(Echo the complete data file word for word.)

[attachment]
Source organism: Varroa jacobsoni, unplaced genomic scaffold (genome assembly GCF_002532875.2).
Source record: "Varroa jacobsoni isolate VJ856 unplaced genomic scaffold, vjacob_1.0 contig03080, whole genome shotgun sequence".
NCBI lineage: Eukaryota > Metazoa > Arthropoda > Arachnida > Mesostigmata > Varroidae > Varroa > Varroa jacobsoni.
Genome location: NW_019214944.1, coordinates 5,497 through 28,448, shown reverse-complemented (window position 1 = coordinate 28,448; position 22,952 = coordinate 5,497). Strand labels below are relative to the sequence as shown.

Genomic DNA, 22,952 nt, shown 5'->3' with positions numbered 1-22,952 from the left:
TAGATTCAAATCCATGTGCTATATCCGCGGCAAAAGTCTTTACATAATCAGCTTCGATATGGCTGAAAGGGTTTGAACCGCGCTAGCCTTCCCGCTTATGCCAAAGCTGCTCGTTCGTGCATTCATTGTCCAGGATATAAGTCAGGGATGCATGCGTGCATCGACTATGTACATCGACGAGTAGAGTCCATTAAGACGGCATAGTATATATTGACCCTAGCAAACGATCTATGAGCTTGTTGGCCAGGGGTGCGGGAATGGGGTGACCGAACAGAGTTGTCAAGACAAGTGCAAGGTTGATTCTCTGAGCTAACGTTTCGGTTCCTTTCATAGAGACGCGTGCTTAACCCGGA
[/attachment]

Source organism: Varroa jacobsoni, unplaced genomic scaffold (genome assembly GCF_002532875.2).
Source record: "Varroa jacobsoni isolate VJ856 unplaced genomic scaffold, vjacob_1.0 contig03080, whole genome shotgun sequence".
NCBI lineage: Eukaryota > Metazoa > Arthropoda > Arachnida > Mesostigmata > Varroidae > Varroa > Varroa jacobsoni.
Genome location: NW_019214944.1, coordinates 5,497 through 28,448, shown reverse-complemented (window position 1 = coordinate 28,448; position 22,952 = coordinate 5,497). Strand labels below are relative to the sequence as shown.

Genomic DNA, 22,952 nt, shown 5'->3' with positions numbered 1-22,952 from the left:
TAGATTCAAATCCATGTGCTATATCCGCGGCAAAAGTCTTTACATAATCAGCTTCGATATGGCTGAAAGGGTTTGAACCGCGCTAGCCTTCCCGCTTATGCCAAAGCTGCTCGTTCGTGCATTCATTGTCCAGGATATAAGTCAGGGATGCATGCGTGCATCGACTATGTACATCGACGAGTAGAGTCCATTAAGACGGCATAGTATATATTGACCCTAGCAAACGATCTATGAGCTTGTTGGCCAGGGGTGCGGGAATGGGGTGACCGAACAGAGTTGTCAAGACAAGTGCAAGGTTGATTCTCTGAGCTAACGTTTCGGTTCCTTTCATAGAGACGCGTGCTTAACCCGGA